The Water Cure
Every once in a while a book comes along that is so powerful, so replete with well-sculpted prose and telling such an urgent narrative that I find it impossible to put down. Sophie Mackintosh’s debut novel is just such a book. I want everyone to read it, especially every woman, every writer. The novel was long-listed for the Man Booker Prize and the dust jacket features a quote (via Twitter) from Margaret Atwood, “A gripping, sinister fable!” And yes, this novel is a fable—although a dark and terrible dystopian one. As readers, we never really know what is “real” and what is simply a part of the larger fiction created by two people—a man who calls himself “King” and his partner known only as “Mother,” ostensibly parents of three young women. There are layers on layers of fiction here: the narrative is broken up into short sections told by the three young women: Grace, Lia, and Sky. For these women, the world outside the “island” where they live exists only as King and Mother describe it, a “toxin-filled” place that they must protect against through terrible rituals and, eventually, violence.
With brutal allegory, Mackintosh shows us that it’s dangerous to be a woman, a female body, in both our world and the world of the novel. Although some critics have defined “King” as sharing elements with King Lear and his tale, I would argue that Mackintosh instead is more interested in showing how patriarchal society creates a world where to be female is to be in mortal danger. For King and, by extension, Mother, the only safe place for women is in his house on his island and the only way his women can remain safe is through practicing violent rituals on themselves and each other that speak more of his need to control the female body and female emotions than any reality. Mackintosh is never heavy-handed in her fable, instead the story unfolds slowly through the voices of the three sisters together (in chapters titled simply “grace, lia, sky”) and separate narratives told by Grace and Lia. Sky, as youngest, is given a voice only in concert with her two sisters.
The book opens with the sentence, “Once we had a father, but our father dies without us noticing.” This sentence is immediately contradicted and so sets the tone for the entire novel: how do we find the truth of a story if the tellers are unreliable, if reality itself cannot be clearly defined? A masterful writer, Mackintosh draws the reader in incredibly skillfully. Generally when I’m reading, I line edit in my head as I go but Mackintosh’s prose is so clear, so perfect that for once, I could just relax and read. From her opening sentence, I was drawn into the narrative and, while there are revelatory moments that are truly shocking that give the novel at times a thriller-like tone, I became less interested in the “truth” of this story than in the shape and sound and feel of it. These women are fascinating and the patterns of their language and ways of living in the world are so compelling that truth becomes a thing apart, and just as their lives have been warped, forced into King and Mother’s strange precepts that we, as readers, know are wrong—it becomes impossible not to be drowned in the power of their voices.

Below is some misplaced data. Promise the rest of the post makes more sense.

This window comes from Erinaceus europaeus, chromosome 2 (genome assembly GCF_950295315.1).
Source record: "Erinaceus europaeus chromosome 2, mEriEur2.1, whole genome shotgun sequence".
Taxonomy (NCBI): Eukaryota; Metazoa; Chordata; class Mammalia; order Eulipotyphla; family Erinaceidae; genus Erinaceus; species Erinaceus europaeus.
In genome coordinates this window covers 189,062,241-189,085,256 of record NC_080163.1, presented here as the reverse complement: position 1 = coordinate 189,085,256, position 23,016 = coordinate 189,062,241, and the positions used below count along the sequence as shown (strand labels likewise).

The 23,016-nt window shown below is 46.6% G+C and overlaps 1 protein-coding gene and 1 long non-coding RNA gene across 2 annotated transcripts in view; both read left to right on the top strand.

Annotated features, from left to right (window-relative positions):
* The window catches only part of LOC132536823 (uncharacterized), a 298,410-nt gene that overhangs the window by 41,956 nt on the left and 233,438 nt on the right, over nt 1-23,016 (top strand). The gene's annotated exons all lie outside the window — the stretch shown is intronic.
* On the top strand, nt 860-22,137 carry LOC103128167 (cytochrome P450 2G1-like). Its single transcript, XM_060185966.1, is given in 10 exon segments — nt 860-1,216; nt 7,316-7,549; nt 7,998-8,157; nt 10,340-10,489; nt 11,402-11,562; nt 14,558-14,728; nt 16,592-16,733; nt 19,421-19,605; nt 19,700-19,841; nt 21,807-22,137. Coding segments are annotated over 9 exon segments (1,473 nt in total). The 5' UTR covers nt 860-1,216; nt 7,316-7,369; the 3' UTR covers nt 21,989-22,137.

The “cures,” devised by King and expanded on by Mother, include both emotional and physical violence enacted on and by their daughters. These cures are supposed to cleanse the women of “toxins” from the outside world, and the expression of emotions and desire. In Lia’s words, “We have never been permitted to cry because it makes our energies suffocating … If water is the cure for what ails us, the water that comes from our own faces and hearts is the wrong sort.” Throughout the novel are images of women’s bodies being purged, nearly suffocated, and nearly drowned. The three sisters find comfort in the horror of their own abuse as they have been brought up to believe that King will save them from the dangers of the outside world.